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    Image courtesy of Chris Bretherton

From: Dr. Robert Wood
Arica, Chile, November 10, 2008

Atmospheric Pressure

Have you ever been on an airplane and noticed how the packets of chips seem to have expanded more than on the ground? This is an effect of atmospheric pressure. An aircraft is pressurized to a level that is equivalent to about 8000 feet (2500 meters) altitude. Because the air is thinner at this level, it exerts less pressure on the chip packet and so the pressure inside the packet can cause it to expand.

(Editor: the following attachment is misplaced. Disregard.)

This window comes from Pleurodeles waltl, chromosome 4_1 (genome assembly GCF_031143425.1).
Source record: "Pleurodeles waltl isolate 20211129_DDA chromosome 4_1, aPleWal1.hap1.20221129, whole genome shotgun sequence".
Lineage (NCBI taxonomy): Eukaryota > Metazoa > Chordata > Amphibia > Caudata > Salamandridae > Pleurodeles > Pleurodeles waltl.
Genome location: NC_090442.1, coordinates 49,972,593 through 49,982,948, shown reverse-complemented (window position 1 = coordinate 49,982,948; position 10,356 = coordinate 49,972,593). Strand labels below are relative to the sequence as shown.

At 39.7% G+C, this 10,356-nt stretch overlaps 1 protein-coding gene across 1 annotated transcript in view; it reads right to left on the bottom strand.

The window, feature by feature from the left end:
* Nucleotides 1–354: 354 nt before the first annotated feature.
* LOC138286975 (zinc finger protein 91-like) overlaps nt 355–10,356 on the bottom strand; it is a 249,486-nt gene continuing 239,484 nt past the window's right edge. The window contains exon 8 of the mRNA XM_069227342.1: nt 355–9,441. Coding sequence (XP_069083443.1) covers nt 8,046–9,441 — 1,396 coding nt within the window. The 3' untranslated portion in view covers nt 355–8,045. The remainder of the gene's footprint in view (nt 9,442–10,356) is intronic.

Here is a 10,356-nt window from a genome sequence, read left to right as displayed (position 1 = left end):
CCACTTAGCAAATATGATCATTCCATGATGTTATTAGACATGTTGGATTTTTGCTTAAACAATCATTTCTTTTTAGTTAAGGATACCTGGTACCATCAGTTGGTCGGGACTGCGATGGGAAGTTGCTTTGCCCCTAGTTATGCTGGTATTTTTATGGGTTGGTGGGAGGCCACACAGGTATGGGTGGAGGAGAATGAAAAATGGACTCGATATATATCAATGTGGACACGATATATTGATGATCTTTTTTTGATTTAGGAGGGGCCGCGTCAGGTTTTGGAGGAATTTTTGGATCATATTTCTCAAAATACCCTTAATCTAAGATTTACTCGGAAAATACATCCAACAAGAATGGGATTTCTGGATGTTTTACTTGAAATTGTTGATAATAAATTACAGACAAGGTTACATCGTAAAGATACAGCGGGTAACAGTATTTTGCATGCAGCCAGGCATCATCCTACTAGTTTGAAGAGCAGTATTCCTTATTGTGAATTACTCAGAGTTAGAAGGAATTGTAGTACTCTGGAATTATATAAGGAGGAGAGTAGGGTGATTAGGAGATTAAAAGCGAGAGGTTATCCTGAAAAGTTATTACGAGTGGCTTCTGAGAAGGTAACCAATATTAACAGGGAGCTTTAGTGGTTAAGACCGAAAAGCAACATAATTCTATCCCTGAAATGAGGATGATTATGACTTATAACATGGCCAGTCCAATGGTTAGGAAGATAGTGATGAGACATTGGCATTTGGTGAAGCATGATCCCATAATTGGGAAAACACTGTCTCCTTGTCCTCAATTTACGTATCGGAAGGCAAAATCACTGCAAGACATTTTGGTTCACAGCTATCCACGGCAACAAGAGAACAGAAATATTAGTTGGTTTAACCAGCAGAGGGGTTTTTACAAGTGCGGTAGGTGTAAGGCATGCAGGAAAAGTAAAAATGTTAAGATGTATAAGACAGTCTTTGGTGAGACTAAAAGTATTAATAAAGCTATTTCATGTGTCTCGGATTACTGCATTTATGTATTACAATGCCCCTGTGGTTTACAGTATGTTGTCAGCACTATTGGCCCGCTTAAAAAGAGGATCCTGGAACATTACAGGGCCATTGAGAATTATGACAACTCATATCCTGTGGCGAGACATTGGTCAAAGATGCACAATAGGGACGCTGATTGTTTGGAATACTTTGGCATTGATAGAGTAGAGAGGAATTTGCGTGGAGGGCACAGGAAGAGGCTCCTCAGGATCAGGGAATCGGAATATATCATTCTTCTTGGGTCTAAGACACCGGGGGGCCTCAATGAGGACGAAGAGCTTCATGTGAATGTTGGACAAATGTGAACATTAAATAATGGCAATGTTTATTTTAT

A similar effect can be seen if you drink some water on an airplane and then return to ground level only to find that the bottle is somewhat crushed. In the photograph, Chris Terai (a graduate student at the University of Washington) is showing a bottle that he took to the high altitude Altiplano, which is 15000 feet (4500 meters) above sea level. He closed the bottle there and then returned to Arica, which is at sea level, where the excess pressure outside the bottle crushed it!!

Postcards from the Field: Climate Science from the Southeast Pacific

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